[PD] convert signal to 16bit stream
Roman Haefeli
reduzent at gmail.com
Wed Nov 23 10:59:25 CET 2016
Hey all
Thanks for your submissions, Cyrille and Patrice. I put my 4 versions
and yours into a single patch to make it easy for comparing. It turns
out I'm not clearly in favor of any of them. All work fine and none is
perfect. In netpd, I went for table_lookup, however, it later turned
out that CPU wise, it's not that significantly faster than the others
and may not justify to use 2x4x65536 (which is a half MB!) of memory.
All of them are significantly faster than the message based version,
which is not that surprising.
Cyrilly, I think the table_lookup variant is what you described in your
mail.
It turns out that the difficult part is to find a way to implement an
[int~] with Pd-vanilla objects. Once, you have an [int~], you have a
[div~], and when you have [div~], you have a [mod~]. However, making a
good [int~] is not that trivial. One can make one with [wrap~], but it
exhibits the strange behaviour that it outputs '1' with '0' as input.
To work-around that, I add an integer constant to the input of [wrap~]
so that its input is always greater than 0. But because we're dealing
with floating point numbers, the fractional part of [wrap~] output is
less precise than the fractional part of its input (before constant was
added), which leads to rounding errors.
uint8_table uses a pre-computed table with values from 0 to 255, which
can be used as [int~] for said range.
float_rounding implements an [int~] by adding (and subsequently
subtracting) a constant which is high enough so that the fractional
part of the floating point number disappears. This approach might be
interesting for the purpose of this exercise, but it shoudln't be used.
It would break in an environment with a different floating point number
format.
Cyrille Henry's approach assumes the receiving side automatically wraps
negative numbers around. It turns out to be true for the object classes
I'm interested in ([packOSC], [tcpclient], [netsend -b]), so his
version is quite clean and because of the lack of implementing another
[mod], it uses less arithmetic operations than my 'wrap' approach. It
totally lacks divisions. Thumbs up!
Patrice Colet's version uses [expr~] for some parts, which is fine, I
think. Somehow, for positive inputs the LSB is always higher by one
compared to the others. This leads to even more severe side effect for
input 1: 127 0 (should be 127 255).
Please share your opinions. I now think Cyrille's version is the best.
Roman
On Tue, 2016-11-08 at 12:06 +0100, cyrille henry wrote:
> hello,
>
> in your patch, the input signal is truncated, so strange things
> append near 0.
> I think rounding to inferior value will gives better result.
>
>
> here is a version done with 2 wrap~.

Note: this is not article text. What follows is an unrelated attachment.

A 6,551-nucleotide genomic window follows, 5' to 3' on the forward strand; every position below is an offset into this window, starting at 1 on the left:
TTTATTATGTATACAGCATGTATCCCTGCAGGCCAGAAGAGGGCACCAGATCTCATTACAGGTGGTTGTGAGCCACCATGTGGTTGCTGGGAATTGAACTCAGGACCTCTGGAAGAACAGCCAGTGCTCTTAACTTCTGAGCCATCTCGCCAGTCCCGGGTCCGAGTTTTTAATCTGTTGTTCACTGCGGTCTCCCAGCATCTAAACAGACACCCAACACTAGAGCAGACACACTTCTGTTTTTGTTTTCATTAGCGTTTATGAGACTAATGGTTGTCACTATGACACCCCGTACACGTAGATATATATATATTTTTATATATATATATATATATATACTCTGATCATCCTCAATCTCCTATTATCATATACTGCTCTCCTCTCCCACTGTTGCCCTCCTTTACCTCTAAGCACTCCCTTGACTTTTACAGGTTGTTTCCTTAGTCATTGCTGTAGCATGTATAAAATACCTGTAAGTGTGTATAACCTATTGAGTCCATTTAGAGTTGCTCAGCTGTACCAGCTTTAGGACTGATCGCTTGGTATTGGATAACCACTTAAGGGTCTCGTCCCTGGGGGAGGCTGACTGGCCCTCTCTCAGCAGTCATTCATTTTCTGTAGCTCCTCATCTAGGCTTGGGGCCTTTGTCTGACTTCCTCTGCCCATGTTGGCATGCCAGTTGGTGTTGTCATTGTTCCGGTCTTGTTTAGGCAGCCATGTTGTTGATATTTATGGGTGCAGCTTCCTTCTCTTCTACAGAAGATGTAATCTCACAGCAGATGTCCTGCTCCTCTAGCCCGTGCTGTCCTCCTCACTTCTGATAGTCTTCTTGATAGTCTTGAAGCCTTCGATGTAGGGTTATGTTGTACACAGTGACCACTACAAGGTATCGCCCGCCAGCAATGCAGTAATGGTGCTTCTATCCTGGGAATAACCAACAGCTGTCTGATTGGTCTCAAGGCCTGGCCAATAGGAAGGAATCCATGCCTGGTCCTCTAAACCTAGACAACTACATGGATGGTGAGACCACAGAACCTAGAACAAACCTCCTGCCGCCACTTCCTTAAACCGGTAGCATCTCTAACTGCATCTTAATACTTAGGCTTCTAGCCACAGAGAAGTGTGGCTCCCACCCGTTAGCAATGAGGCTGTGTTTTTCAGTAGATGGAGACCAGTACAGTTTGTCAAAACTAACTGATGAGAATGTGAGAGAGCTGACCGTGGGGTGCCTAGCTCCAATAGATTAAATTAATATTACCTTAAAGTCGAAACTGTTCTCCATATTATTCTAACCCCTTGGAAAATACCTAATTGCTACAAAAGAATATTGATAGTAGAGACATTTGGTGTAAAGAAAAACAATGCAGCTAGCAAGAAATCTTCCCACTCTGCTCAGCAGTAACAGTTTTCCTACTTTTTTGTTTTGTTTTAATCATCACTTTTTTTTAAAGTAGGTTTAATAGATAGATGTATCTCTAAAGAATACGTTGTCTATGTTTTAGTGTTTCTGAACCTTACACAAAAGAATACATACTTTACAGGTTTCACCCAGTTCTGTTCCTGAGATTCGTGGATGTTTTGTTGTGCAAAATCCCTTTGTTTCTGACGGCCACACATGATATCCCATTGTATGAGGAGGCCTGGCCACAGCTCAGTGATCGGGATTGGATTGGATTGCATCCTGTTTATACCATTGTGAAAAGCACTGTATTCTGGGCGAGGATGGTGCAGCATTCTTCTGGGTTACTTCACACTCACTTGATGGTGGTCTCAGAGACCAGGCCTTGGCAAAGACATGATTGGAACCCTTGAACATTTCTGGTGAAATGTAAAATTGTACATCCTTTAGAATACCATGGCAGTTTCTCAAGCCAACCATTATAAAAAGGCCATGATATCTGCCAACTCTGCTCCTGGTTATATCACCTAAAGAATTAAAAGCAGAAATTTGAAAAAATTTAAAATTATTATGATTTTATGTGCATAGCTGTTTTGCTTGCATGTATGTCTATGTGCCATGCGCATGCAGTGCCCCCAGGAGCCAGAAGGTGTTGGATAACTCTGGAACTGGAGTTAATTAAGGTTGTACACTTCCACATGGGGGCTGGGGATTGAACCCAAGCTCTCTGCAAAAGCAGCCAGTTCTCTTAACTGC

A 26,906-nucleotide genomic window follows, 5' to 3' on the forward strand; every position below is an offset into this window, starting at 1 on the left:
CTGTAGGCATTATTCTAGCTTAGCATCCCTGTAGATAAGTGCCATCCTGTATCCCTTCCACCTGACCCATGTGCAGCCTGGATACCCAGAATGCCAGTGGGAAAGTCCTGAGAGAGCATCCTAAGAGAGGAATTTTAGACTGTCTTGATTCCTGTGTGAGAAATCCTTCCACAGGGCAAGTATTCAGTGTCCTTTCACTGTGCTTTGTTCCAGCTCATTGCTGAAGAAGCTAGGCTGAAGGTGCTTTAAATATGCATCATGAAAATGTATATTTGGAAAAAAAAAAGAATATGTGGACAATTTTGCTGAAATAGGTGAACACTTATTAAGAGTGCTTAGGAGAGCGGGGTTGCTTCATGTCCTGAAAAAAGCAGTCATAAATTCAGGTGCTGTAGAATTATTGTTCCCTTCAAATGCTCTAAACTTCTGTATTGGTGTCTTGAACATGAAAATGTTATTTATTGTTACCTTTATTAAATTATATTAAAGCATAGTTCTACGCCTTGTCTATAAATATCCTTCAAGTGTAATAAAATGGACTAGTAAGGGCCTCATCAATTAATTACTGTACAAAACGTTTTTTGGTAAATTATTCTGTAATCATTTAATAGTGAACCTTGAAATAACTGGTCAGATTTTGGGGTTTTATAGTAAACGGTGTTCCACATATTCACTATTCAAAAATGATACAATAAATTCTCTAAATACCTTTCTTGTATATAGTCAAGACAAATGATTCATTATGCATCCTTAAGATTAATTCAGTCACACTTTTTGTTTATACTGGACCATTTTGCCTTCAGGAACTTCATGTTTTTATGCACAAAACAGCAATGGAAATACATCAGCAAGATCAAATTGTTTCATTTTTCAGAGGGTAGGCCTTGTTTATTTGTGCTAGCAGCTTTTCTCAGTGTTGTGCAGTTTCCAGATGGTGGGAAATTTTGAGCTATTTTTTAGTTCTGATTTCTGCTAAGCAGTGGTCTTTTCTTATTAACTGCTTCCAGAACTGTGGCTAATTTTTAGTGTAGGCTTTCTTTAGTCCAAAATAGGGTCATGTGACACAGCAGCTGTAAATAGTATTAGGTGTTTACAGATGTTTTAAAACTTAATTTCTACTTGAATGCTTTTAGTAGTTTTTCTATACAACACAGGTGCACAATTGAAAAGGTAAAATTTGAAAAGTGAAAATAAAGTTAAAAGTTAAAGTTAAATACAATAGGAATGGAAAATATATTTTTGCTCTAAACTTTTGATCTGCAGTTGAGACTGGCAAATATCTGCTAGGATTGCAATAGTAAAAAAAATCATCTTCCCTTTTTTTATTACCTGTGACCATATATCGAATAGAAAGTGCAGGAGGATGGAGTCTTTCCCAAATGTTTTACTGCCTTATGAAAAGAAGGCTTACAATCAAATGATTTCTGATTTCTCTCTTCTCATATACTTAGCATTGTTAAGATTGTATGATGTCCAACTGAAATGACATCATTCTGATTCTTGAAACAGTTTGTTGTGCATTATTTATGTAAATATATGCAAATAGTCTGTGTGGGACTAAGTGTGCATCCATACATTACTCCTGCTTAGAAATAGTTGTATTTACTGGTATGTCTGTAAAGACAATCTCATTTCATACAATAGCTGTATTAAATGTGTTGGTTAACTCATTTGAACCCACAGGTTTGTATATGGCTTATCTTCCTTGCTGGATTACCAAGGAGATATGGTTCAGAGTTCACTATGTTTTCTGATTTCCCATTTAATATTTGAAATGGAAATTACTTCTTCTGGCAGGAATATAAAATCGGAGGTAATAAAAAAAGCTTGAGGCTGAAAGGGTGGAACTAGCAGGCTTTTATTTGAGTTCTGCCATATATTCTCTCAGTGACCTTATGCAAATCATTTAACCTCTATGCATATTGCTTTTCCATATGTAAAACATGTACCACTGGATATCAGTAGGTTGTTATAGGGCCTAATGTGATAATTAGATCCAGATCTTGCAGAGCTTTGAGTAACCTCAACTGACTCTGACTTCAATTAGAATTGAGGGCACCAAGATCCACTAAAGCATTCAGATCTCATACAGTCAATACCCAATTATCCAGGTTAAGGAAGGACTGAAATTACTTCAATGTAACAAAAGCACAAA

> the result for negative number is a bit different than in your
> example for 2 reason :
> - it round to inferior value and not truncate the input.
> - it return negative int, but in uint8 : 255 and -1 are the same
> number anyhow.
>
> sometimes rounding error result in 1 being 0.9999. So i guess this
> patch is useless.
>
> The other easy solution I can think of is using 2 tables with 65K
> point each, and reading the tables with tabread~.
> it is easy to populate the table with the value you want.
>
> sorry, i don't have time to provide a patch.
>
> cheers
> Cyrille
>
>
> Le 07/11/2016 à 16:24, Roman Haefeli a écrit :
> >
> > Hi all
> >
> > In order to store audio data more efficiently in netpd presets and
> > also
> > to transmit live audio through OSC, I'm thinking of ways to convert
> > an
> > signal to a 16-bit stream represented as two signals, one for each
> > byte, the first for MSB and the second for LSB. I already came up
> > with
> > a few solutions, but I'm not totally happy with any of them because
> > they are not very efficient or/and have strange edge cases. It
> > turns
> > out what seems a simple task is a bit more complex and probably has
> > quiet a few totally different solutions.
> >
> > I would be interested to see with what solutions people come up
> > with.
> > Consider it a puzzle, a brain teaser (in case you're done writing
> > your
> > paper for pdcon and need some distraction).
> >
> > Requirements:
> > * It must be done in signal domain (I was doing it in message
> > domain
> > yet, but performance is obviously bad)
> > * Only vanilla objects are allowed.
> > * Input is in the range -1 to 1. Input outside this range should
> > be
> > clipped and not wrapped around.
> > * Output is two signals, each consisting of an integer value
> > between
> > 0 and 255
> > * The two bytes represent a 16-bit _signed_ integer
> >
> > You can compare your output with the message version in attached
> > patch.
> > If this generates interest and makes some people participate, I'll
> > disclose my solutions after people submitted their solutions.
> >
> >
> >
> > _______________________________________________
> > Pd-list at lists.iem.at mailing list
> > UNSUBSCRIBE and account-management -> https://lists.puredata.info/l
> > istinfo/pd-list
> >
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